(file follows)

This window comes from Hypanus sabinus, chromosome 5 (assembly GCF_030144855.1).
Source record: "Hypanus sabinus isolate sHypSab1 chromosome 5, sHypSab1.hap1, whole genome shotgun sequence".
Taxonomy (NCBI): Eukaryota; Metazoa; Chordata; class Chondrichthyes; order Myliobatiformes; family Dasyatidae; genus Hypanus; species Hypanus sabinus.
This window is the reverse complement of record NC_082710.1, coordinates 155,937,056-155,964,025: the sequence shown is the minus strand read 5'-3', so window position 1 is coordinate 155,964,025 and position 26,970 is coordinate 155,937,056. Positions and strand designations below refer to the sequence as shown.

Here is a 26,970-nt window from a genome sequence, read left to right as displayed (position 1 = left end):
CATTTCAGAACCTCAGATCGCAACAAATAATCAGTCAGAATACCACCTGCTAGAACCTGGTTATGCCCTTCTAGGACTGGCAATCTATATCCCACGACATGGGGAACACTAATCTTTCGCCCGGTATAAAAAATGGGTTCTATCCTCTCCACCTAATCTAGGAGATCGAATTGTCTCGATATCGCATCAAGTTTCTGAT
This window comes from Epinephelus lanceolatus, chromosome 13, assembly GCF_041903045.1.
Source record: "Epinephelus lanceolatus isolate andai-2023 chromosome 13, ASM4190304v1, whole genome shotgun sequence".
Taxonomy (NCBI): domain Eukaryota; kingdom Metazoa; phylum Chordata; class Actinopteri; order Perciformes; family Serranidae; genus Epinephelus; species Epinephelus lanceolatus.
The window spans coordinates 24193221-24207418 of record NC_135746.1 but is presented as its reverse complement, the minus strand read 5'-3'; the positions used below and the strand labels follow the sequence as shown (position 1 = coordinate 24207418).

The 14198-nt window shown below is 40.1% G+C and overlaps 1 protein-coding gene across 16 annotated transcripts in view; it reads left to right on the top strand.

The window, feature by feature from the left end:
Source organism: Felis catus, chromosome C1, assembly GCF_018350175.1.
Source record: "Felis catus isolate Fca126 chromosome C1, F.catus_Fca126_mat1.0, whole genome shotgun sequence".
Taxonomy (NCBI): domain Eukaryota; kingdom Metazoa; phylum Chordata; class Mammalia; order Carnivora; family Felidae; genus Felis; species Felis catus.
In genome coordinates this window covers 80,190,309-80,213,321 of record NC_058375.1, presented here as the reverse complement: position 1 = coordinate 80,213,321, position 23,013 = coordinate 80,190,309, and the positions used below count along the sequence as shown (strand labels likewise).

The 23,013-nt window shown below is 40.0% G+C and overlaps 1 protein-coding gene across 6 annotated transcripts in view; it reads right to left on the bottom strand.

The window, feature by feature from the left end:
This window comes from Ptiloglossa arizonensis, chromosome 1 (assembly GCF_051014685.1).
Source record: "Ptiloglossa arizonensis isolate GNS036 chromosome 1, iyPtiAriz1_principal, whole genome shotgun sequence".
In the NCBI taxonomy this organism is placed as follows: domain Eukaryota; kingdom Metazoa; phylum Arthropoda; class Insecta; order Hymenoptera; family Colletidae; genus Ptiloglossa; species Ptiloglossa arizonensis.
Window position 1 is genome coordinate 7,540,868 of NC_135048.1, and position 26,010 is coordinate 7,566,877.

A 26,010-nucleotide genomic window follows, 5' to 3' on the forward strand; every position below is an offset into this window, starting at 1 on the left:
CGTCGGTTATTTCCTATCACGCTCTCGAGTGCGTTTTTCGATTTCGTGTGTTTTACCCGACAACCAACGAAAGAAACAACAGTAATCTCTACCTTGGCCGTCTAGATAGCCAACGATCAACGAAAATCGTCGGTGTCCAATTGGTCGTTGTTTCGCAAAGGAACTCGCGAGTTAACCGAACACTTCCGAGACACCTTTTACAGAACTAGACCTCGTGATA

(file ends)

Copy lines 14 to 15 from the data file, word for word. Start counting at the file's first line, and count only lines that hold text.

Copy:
Source record: "Felis catus isolate Fca126 chromosome C1, F.catus_Fca126_mat1.0, whole genome shotgun sequence".
Taxonomy (NCBI): domain Eukaryota; kingdom Metazoa; phylum Chordata; class Mammalia; order Carnivora; family Felidae; genus Felis; species Felis catus.